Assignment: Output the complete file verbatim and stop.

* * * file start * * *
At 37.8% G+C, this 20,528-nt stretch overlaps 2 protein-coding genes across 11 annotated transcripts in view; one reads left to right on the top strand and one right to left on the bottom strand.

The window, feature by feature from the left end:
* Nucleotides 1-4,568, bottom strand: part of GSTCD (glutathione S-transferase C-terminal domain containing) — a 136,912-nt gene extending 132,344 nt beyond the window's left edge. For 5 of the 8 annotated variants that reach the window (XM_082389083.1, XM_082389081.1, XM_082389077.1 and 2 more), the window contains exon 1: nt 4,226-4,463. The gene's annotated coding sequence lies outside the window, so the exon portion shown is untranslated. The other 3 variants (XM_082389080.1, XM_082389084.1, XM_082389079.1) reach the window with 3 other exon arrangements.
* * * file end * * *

At 37.8% G+C, this 20,528-nt stretch overlaps 2 protein-coding genes across 11 annotated transcripts in view; one reads left to right on the top strand and one right to left on the bottom strand.

The window, feature by feature from the left end:
* Nucleotides 1-4,568, bottom strand: part of GSTCD (glutathione S-transferase C-terminal domain containing) — a 136,912-nt gene extending 132,344 nt beyond the window's left edge. For 5 of the 8 annotated variants that reach the window (XM_082389083.1, XM_082389081.1, XM_082389077.1 and 2 more), the window contains exon 1: nt 4,226-4,463. The gene's annotated coding sequence lies outside the window, so the exon portion shown is untranslated. The other 3 variants (XM_082389080.1, XM_082389084.1, XM_082389079.1) reach the window with 3 other exon arrangements.